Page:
The screener should wear personal protective equipment (PPE), including gloves as well as a face mask and eye protection or a disposable face shield that covers the front and sides of the screener’s face.
The most effective methods for eliminating or minimizing the screener’s exposure are those that incorporate physical distancing (standing at least 2 meters apart). If the screener cannot maintain two meters of distance from the employees being screened, a physical barrier (such as a plastic partition) should be installed.
There are several screening methods to choose from, and the best one (or combination) for you will depend on your organization’s structure, space, workforce, and many other factors. We’ve outlined some tried-and-true methods that you can choose from and modify to best suit your needs.
This type of screening involves asking employees questions about their symptoms and exposures. The answers are used to determine if they are likely to be infected with COVID-19.
If an employee refuses to have their temperature taken or refuses to answer questions about whether they have COVID-19, have symptoms associated with COVID-19, or have been tested for COVID-19, an employer is allowed and encouraged to prohibit the employee from entering the workplace.
Question-based screening may be done in-person or remotely by:
- web tool or app
Different regions and jurisdictions will have different requirements for the content of wellness screening questions. Make sure you consult your local guidelines for details, but such questions generally include:
- Those concerning COVID-19 associated symptoms. You can also ask if the employee has been tested for and/or diagnosed with COVID-19.
- If an employee is a close contact (usually meaning within six feet for at least 10 minutes, but again, consult local updated guidelines and information) of anyone diagnosed with COVID-19 in the last two weeks.
- If the employee has travelled for either personal or professional reasons during the pandemic. You are allowed to ask if their trip was to a location that would require them to stay home for several days upon return, per recommendations from the national or local public health officials.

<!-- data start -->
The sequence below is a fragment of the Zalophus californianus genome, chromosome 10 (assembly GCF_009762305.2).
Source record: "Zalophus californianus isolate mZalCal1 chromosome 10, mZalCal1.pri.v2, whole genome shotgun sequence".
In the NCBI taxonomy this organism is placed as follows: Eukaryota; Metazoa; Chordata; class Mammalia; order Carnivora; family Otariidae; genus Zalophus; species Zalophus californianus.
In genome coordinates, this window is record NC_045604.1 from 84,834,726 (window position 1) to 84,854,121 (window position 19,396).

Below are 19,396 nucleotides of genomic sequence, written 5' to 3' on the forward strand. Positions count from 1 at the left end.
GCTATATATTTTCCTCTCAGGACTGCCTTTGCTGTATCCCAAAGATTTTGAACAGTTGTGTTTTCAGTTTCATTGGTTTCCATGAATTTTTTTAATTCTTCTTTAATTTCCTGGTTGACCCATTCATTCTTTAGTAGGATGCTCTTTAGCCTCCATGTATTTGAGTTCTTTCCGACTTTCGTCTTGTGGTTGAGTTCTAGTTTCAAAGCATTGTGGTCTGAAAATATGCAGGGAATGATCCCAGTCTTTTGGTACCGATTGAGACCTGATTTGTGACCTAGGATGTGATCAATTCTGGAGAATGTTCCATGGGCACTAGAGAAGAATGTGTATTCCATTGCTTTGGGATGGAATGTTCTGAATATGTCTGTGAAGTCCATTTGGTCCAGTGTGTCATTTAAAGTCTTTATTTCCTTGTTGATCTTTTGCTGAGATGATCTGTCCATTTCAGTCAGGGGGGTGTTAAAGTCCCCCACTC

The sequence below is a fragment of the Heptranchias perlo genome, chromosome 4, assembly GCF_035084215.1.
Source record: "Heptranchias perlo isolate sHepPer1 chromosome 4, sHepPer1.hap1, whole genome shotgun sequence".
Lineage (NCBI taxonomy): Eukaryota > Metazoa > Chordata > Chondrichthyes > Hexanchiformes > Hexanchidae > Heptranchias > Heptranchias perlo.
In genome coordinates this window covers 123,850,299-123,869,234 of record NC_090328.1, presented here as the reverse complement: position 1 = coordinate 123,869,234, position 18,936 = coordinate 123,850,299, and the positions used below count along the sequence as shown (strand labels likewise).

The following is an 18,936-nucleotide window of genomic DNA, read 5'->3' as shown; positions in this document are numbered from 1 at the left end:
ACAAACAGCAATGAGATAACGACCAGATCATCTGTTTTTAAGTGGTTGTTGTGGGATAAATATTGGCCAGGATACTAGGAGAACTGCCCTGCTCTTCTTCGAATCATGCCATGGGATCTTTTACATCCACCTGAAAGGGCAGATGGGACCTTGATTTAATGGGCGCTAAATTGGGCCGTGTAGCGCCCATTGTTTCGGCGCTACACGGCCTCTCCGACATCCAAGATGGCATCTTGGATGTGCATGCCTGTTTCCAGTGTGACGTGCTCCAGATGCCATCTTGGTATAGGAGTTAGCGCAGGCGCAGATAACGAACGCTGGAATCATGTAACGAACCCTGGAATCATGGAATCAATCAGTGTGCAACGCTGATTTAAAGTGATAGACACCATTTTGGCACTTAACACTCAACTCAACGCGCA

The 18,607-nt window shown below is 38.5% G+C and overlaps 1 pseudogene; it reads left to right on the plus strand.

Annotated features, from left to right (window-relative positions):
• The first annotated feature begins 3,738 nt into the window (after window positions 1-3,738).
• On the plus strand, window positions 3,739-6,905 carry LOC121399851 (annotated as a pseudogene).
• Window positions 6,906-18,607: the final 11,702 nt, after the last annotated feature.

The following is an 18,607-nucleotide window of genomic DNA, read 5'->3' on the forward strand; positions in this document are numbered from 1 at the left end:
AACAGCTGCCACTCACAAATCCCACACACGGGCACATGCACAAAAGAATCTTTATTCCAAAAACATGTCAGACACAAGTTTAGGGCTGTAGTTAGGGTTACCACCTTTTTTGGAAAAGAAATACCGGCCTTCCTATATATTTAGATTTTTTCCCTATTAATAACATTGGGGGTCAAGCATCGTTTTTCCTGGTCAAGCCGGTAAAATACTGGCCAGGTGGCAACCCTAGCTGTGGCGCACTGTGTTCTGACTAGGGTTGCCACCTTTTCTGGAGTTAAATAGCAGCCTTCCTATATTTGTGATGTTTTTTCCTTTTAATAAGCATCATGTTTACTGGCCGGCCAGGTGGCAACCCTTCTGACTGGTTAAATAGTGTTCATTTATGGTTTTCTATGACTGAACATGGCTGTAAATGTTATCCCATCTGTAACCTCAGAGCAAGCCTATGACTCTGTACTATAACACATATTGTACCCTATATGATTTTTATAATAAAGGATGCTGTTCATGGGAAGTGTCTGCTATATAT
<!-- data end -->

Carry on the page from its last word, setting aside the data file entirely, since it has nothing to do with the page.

Tip: To avoid the appearance of discrimination, the same procedure should be followed for every employee and, when necessary, make modifications for employees who are unable to comply due to medical reasons.
As for clients, you may be able to complete screening:
- by phone or online before they arrive
- using a process similar to the one that you use to screen your workers
At a minimum, you must have passive screenings of non-workers in your workplace. This looks like:
- Signage with clear instructions at all entrances that tell people how to screen themselves. The signs should include the screening questions and instruct people with symptoms or high-risk exposures not to enter the premises
- You do not need to ask anyone to report the result of their screening, but people should be told not to enter if they volunteer the information that they did not pass the screening assessment
Symptoms to consider
Whether you implement on-site wellness screenings or pre-arrival self-screens, you need to decide which symptoms will be included as part of the assessment as per current local guidelines.
While there are many different symptoms that have been associated with COVID-19 infection, the following are often related:
- Fever or feeling feverish (e.g., chills, sweating)
- Difficulty breathing
- Sore throat
- Muscle aches or body aches
- Vomiting or diarrhea
- Loss of taste or smell
Tip: Use questions that concentrate on “new” or “unexpected” symptoms. An employee with a chronic condition may be experiencing symptoms on the list, but that isn’t necessarily an indicator of infection. In other words, the symptoms should be out of the ordinary for the employee.
Rapid antigen test
This screening method involves collecting a sample from an individual who does not have symptoms or known exposure risk. The sample is analyzed to see if it contains the COVID-19 virus.
A person has passed rapid antigen screening if they get a negative result on the rapid antigen test.
If you use rapid antigen screening at your workplace, you must:
- follow your local health requirements (Ontario’s Ministry of Health requirements here)
- only use rapid antigen screening as the second step in your screening process after the person has passed question-based screening